Tech changing meetings industry

New research released in October by American Express Meetings & Events explores how emerging technologies are changing the meetings industry landscape.

Attendees and planners want to have control over meetings technology.

Attendees and planners want to have control over meetings technology.

NEW YORK—Technology influences every aspect of global commerce, and new research released in October by American Express Meetings & Events explores the many ways emerging technologies are changing the meetings industry landscape, as well as how that innovation can be harnessed to increase engagement and productivity and generate a greater return on a meetings investment. The American Express Meetings & Events report, titled “GREAT EXPECTATIONS: The Evolving Landscape of Technology in Meetings”, reveals the similarities and gaps in attendee and planner expectations across three areas of technological advancement: virtual and hybrid meetings, social media and events apps.

“Over the past decade, smartphones and wireless data have revolutionized the meeting and events experience for both planners and attendees, enabling the possibility of anywhere, anytime participation via virtual technologies and the integration of apps into meeting programs,” said Issa Jouaneh, vice-president and general manager, American Express Meetings & Events. “These technologies provide planners with greater opportunities to increase engagement and generate and capture real-time feedback, while attendees can gain a richer and more connected experience throughout the event life cycle.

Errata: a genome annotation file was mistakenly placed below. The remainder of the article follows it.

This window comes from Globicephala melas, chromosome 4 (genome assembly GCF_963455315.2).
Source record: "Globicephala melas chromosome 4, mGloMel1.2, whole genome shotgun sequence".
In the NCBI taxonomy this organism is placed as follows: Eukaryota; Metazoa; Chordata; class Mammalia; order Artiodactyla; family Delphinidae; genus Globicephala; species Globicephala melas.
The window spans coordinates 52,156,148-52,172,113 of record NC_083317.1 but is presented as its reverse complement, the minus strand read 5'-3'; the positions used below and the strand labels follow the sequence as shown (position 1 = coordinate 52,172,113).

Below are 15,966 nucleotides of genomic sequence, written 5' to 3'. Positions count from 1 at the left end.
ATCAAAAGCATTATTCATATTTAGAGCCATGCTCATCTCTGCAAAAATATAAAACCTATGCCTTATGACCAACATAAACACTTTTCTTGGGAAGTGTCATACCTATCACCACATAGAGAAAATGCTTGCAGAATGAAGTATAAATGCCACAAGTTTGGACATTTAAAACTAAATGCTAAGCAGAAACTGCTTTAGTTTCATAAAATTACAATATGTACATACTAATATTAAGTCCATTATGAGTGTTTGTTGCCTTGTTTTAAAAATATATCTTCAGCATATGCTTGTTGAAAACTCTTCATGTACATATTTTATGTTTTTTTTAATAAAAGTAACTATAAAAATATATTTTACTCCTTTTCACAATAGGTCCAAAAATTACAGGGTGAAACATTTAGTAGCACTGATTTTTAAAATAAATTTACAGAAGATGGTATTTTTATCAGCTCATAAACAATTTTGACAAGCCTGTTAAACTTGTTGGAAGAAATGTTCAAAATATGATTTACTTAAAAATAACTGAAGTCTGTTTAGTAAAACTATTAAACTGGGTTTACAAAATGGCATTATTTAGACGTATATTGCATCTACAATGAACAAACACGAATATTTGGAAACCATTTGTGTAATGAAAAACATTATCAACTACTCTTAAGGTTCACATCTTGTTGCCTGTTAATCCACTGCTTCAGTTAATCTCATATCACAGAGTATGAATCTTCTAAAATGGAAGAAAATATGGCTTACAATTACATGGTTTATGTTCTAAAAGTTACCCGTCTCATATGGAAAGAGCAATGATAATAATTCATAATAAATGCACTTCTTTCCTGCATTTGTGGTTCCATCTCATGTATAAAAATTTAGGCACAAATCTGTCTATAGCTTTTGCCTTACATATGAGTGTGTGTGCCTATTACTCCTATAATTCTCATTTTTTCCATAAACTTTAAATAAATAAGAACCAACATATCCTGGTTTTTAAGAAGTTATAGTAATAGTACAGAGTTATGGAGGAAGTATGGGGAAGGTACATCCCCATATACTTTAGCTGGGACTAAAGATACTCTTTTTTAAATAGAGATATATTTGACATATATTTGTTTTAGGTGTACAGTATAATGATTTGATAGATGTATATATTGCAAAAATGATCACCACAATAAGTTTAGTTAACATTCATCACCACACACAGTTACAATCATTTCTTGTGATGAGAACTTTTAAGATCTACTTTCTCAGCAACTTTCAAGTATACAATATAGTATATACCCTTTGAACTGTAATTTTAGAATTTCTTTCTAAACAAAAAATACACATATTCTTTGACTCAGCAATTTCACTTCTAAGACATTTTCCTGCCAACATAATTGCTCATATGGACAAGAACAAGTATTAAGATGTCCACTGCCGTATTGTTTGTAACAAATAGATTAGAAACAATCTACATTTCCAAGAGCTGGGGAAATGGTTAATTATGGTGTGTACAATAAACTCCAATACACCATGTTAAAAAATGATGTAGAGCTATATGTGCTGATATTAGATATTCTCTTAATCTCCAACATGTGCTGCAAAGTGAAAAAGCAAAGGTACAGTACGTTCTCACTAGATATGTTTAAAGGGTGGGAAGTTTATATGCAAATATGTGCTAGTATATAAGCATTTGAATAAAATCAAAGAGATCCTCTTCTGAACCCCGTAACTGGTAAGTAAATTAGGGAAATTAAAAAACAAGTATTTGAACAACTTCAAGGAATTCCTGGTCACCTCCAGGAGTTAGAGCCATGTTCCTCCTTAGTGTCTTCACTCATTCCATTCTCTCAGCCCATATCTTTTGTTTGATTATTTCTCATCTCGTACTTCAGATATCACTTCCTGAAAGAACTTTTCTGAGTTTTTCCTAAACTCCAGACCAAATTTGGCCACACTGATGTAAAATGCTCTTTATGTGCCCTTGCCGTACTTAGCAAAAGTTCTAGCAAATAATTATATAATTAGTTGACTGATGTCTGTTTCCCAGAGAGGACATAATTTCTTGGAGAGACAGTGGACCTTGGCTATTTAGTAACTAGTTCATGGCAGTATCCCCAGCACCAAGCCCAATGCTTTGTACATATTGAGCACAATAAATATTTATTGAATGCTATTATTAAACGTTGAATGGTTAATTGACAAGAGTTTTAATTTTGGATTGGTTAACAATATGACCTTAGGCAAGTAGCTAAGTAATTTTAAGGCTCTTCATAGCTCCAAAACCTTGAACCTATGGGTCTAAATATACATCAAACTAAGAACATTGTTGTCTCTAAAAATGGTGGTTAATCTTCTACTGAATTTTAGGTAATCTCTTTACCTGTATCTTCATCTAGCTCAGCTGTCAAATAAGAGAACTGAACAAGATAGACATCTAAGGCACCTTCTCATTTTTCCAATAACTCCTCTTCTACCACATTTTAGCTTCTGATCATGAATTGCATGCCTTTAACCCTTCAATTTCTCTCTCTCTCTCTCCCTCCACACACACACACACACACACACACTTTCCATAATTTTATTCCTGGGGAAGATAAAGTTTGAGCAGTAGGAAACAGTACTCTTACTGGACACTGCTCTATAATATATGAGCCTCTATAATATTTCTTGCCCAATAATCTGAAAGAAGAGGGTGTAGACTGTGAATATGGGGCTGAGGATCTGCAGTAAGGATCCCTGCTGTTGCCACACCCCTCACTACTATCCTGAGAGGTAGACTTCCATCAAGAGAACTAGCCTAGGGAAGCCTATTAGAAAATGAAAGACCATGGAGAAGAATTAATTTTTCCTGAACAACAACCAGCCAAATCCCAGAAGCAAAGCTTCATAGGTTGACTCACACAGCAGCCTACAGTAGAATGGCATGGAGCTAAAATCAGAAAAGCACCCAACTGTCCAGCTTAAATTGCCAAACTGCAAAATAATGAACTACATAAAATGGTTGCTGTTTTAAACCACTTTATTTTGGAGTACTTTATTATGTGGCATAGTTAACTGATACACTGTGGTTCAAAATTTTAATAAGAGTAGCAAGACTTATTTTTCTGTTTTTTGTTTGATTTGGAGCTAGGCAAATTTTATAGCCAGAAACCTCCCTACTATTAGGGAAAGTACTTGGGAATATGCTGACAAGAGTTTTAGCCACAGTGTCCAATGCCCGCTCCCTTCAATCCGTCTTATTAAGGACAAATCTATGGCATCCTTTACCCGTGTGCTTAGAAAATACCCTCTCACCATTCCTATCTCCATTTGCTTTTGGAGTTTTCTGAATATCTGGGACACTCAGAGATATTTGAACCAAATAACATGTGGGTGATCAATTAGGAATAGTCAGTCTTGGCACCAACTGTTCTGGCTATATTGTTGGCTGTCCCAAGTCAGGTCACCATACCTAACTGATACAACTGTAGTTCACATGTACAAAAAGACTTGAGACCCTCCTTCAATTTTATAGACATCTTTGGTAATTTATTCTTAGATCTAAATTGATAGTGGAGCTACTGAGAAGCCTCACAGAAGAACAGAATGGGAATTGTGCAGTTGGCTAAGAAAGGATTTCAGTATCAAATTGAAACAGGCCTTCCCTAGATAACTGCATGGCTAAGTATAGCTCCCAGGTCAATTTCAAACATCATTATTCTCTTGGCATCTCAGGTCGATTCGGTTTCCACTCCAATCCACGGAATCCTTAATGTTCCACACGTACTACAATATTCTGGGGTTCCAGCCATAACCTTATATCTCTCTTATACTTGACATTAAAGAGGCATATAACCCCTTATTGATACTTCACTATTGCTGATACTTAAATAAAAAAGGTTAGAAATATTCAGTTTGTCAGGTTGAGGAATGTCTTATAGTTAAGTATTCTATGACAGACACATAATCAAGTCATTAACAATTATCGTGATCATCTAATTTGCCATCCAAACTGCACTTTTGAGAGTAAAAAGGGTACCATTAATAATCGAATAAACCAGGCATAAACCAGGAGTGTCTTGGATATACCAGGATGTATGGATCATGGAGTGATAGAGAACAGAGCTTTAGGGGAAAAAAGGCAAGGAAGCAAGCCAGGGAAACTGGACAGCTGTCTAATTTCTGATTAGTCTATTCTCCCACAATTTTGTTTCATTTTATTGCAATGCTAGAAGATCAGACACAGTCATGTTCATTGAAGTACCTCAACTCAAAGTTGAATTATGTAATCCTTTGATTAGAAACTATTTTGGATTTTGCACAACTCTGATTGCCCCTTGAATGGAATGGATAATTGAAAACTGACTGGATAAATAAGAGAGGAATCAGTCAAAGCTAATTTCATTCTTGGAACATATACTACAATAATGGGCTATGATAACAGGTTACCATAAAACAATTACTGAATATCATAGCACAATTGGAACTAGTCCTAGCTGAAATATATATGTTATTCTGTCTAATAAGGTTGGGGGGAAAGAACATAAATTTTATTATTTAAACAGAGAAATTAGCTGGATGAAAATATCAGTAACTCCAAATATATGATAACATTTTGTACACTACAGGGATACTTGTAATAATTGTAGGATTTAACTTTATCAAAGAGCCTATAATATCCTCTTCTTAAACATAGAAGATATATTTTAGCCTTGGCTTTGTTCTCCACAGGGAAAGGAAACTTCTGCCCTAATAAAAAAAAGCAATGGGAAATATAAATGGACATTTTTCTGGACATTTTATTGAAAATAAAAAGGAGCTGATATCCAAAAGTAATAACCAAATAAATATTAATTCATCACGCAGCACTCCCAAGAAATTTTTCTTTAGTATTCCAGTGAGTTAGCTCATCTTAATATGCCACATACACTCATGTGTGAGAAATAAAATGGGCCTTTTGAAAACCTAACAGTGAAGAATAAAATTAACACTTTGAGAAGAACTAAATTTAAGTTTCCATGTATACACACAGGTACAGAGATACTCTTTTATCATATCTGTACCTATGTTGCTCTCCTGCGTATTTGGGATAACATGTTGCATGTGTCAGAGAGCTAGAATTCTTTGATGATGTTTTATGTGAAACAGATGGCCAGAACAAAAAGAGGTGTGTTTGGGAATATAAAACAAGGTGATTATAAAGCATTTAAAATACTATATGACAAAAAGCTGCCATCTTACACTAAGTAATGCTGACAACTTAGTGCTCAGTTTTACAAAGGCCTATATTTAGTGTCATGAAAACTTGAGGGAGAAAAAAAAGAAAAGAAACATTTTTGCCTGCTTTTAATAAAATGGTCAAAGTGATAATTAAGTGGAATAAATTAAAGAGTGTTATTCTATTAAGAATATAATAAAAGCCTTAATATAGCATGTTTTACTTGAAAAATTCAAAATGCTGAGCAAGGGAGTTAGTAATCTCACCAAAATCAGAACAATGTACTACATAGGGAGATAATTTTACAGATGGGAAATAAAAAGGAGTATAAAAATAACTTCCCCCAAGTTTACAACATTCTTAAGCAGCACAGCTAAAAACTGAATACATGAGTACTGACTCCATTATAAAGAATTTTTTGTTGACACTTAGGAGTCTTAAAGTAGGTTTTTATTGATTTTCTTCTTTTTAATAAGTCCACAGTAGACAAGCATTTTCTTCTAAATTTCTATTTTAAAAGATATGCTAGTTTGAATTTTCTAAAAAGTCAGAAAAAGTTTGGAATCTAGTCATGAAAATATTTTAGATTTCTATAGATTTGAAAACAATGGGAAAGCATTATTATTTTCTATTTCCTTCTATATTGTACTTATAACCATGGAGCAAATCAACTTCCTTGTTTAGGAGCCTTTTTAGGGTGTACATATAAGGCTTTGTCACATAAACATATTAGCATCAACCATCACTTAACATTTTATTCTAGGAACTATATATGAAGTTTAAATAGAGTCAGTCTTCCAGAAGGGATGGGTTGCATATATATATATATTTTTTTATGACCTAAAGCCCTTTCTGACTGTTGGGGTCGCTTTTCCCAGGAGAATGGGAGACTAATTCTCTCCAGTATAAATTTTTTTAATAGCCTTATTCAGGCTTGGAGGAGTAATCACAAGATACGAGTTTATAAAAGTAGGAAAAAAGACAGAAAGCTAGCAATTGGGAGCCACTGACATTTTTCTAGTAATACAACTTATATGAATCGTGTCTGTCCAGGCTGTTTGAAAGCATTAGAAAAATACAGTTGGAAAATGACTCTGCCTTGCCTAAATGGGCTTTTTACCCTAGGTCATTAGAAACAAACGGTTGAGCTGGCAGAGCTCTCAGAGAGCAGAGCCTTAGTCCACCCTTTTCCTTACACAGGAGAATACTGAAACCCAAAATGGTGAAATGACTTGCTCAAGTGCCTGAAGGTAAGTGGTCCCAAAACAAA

“What our research has found, however, is that there can be an ‘expectation gap’ between the technologies meeting planners believe should be incorporated into an event, and the solutions attendees expect to be part of their meeting experience. What they have in common is that as good as technology is, there is simply no substitute for in-person meetings.”

On top of that, those attending and running meetings want to have control over technology in a hotel’s meeting space, according to a report in HotelNewsNow. This do-it-yourself trend has spurred some hotel operators to rethink the design, layout and technology offered by their properties, according to the article.

“The most important thing is people want to control (the meeting) by themselves,” said Barry Goldstein, chief revenue officer at Dolce Hotels and Resorts. “It used to be that there was always someone who had to set it up, plug it in.

“If 20 people are sitting around a table, instead of having one single device control the room, our customers want anyone in that room to be able to put their presentation on the screen.”

Goldstein said meeting attendees want flexibility, ease of use, participation by all and secure wireless, according to HotelNewsNow. Accordingly, Dolce has incorporated new tech features into its meeting rooms, including the ability to build a secure server onsite, improved bandwidth and touch-screen controls embedded on walls.

Gansevoort Hotel Group’s COO Elon Kenchington, quoted in HotelNewsNow, agreed clients want the ability to control everything in the room, but noted that it’s also key that the meeting space technology be operational to even novice users.

In June, the Gansevoort Meatpacking NYC announced the renovation of its executive boardroom, which totaled $80,000 in technology upgrades and $20,000 in refurbishment, included the addition of a point-to-point video conferencing system, state-of-the-art surround sound system, an 80-inch 1080p LED HDTV connected to both Apple and DirecTV and 100 Mbps Internet connection, among other features.